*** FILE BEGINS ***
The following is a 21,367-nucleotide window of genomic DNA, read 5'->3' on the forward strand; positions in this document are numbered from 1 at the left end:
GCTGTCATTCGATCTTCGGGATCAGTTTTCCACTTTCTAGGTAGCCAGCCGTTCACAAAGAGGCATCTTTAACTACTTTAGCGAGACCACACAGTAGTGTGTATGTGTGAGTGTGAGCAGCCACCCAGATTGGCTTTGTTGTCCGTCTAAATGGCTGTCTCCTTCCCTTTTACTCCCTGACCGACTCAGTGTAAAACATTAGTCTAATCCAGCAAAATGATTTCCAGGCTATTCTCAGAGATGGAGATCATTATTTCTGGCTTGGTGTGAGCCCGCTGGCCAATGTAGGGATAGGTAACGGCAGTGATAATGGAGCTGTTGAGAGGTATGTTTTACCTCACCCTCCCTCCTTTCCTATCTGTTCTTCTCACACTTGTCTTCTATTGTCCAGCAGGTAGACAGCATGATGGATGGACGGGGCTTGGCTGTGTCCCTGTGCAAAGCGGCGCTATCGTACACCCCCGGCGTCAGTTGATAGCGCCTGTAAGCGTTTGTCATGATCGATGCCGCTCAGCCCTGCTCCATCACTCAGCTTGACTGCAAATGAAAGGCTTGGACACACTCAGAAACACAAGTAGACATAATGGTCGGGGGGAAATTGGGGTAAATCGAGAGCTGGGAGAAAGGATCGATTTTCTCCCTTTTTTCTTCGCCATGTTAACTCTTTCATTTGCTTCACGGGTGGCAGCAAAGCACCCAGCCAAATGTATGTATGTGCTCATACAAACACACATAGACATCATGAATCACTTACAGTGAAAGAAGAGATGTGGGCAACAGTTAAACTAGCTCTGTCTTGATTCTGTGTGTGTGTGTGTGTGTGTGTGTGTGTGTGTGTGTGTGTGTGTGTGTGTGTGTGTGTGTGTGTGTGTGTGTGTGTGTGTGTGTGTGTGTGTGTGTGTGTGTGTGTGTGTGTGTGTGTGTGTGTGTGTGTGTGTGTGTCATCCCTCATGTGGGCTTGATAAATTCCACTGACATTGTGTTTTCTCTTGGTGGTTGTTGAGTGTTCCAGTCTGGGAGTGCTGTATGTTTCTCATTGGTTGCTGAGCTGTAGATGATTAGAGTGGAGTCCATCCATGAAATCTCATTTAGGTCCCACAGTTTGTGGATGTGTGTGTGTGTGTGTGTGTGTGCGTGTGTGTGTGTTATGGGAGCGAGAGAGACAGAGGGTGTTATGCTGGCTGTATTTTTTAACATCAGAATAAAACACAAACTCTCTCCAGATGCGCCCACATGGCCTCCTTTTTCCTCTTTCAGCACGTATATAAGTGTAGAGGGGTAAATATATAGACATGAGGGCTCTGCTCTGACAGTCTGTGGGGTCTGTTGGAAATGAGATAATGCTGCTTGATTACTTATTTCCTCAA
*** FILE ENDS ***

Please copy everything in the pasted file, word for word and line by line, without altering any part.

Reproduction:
The following is a 21,367-nucleotide window of genomic DNA, read 5'->3' on the forward strand; positions in this document are numbered from 1 at the left end:
GCTGTCATTCGATCTTCGGGATCAGTTTTCCACTTTCTAGGTAGCCAGCCGTTCACAAAGAGGCATCTTTAACTACTTTAGCGAGACCACACAGTAGTGTGTATGTGTGAGTGTGAGCAGCCACCCAGATTGGCTTTGTTGTCCGTCTAAATGGCTGTCTCCTTCCCTTTTACTCCCTGACCGACTCAGTGTAAAACATTAGTCTAATCCAGCAAAATGATTTCCAGGCTATTCTCAGAGATGGAGATCATTATTTCTGGCTTGGTGTGAGCCCGCTGGCCAATGTAGGGATAGGTAACGGCAGTGATAATGGAGCTGTTGAGAGGTATGTTTTACCTCACCCTCCCTCCTTTCCTATCTGTTCTTCTCACACTTGTCTTCTATTGTCCAGCAGGTAGACAGCATGATGGATGGACGGGGCTTGGCTGTGTCCCTGTGCAAAGCGGCGCTATCGTACACCCCCGGCGTCAGTTGATAGCGCCTGTAAGCGTTTGTCATGATCGATGCCGCTCAGCCCTGCTCCATCACTCAGCTTGACTGCAAATGAAAGGCTTGGACACACTCAGAAACACAAGTAGACATAATGGTCGGGGGGAAATTGGGGTAAATCGAGAGCTGGGAGAAAGGATCGATTTTCTCCCTTTTTTCTTCGCCATGTTAACTCTTTCATTTGCTTCACGGGTGGCAGCAAAGCACCCAGCCAAATGTATGTATGTGCTCATACAAACACACATAGACATCATGAATCACTTACAGTGAAAGAAGAGATGTGGGCAACAGTTAAACTAGCTCTGTCTTGATTCTGTGTGTGTGTGTGTGTGTGTGTGTGTGTGTGTGTGTGTGTGTGTGTGTGTGTGTGTGTGTGTGTGTGTGTGTGTGTGTGTGTGTGTGTGTGTGTGTGTGTGTGTGTGTGTGTGTGTGTGTGTGTGTGTGTGTGTGTGTCATCCCTCATGTGGGCTTGATAAATTCCACTGACATTGTGTTTTCTCTTGGTGGTTGTTGAGTGTTCCAGTCTGGGAGTGCTGTATGTTTCTCATTGGTTGCTGAGCTGTAGATGATTAGAGTGGAGTCCATCCATGAAATCTCATTTAGGTCCCACAGTTTGTGGATGTGTGTGTGTGTGTGTGTGTGTGCGTGTGTGTGTGTTATGGGAGCGAGAGAGACAGAGGGTGTTATGCTGGCTGTATTTTTTAACATCAGAATAAAACACAAACTCTCTCCAGATGCGCCCACATGGCCTCCTTTTTCCTCTTTCAGCACGTATATAAGTGTAGAGGGGTAAATATATAGACATGAGGGCTCTGCTCTGACAGTCTGTGGGGTCTGTTGGAAATGAGATAATGCTGCTTGATTACTTATTTCCTCAA